I don’t think my rating justifies how much I actually did enjoy this story (damn attempt at being objective).
Excerpt from the book:
Finally Fito reached for the box. He opened it really, really slowly, and then he just stared at it. He didn’t say anything. He just stared. He looked up and Sam and me. “You got me an iPhone? An iPhone? Wow! Wow! Man oh man.” Then he got real quiet. “Look, guys…Man, I can’t take this. Man, this is just way too nice. I can’t take this. I mean, I can’t.”
Sam gave him one of those looks. “Yeah, you can.”
“See, I just can’t because, you know, I mean, it’s like—”
“Just take it,” I said. “You need a phone, you know.”
I looked up and noticed my father had been watching us.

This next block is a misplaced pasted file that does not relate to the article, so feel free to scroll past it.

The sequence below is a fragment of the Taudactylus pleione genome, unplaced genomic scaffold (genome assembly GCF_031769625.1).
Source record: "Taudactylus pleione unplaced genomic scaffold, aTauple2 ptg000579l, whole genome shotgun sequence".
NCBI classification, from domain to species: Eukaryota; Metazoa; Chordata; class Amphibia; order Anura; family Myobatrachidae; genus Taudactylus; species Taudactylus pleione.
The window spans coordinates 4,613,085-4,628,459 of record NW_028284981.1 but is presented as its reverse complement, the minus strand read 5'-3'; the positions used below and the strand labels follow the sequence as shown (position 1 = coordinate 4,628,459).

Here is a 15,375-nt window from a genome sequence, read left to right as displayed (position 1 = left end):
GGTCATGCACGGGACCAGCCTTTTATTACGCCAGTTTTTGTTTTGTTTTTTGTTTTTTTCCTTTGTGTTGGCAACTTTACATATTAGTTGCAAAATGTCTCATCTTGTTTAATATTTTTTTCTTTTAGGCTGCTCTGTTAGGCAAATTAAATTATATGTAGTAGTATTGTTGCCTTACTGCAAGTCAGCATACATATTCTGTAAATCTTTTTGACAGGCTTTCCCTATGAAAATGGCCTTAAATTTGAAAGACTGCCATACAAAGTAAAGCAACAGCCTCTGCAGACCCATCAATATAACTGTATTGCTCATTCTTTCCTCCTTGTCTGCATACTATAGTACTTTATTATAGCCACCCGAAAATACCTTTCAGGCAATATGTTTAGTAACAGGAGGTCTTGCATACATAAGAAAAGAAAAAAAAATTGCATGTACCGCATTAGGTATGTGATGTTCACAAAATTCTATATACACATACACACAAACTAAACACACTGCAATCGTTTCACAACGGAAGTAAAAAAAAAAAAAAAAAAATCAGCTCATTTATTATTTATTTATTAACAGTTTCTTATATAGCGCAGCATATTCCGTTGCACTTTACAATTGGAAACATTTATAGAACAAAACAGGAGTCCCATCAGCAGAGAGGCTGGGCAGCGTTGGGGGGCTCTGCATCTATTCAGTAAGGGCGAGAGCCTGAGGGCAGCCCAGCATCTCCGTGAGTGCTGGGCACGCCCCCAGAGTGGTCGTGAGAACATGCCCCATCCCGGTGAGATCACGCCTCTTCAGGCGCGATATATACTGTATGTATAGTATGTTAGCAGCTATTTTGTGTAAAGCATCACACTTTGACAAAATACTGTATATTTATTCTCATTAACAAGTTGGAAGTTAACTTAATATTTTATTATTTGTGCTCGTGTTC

“Yeah, but I was gonna get one at Walmart for like sixty bucks. You know, just like the one that died.” Then Fito kept shaking his head. “Look, I’m really sorry. But I just can’t take this. It’s not right.
My dad took a seat at the table. He took the iPhone out of its fancy white box. He held it in his hand. “These things are really light these days.” Then he said, “You like baseball, Fito?”
“Yeah, I love baseball.”
“You know, Fito, some people are born believing things belong to them. My father used to say, Some people are born on third base and they go through life thinking they hit a triple.”
Fito laughed. “I like that.”
My dad nodded. “Yeah. Fito, you’re not one of those people. A guy like you was born in the locker room, and no one ever pointed you in the direction of the baseball diamond. And somehow you managed to get yourself into the dugout. And something in you just doesn’t believe he belongs in the game. But you do, you do belong in the game. Anyway, that’s what I think.”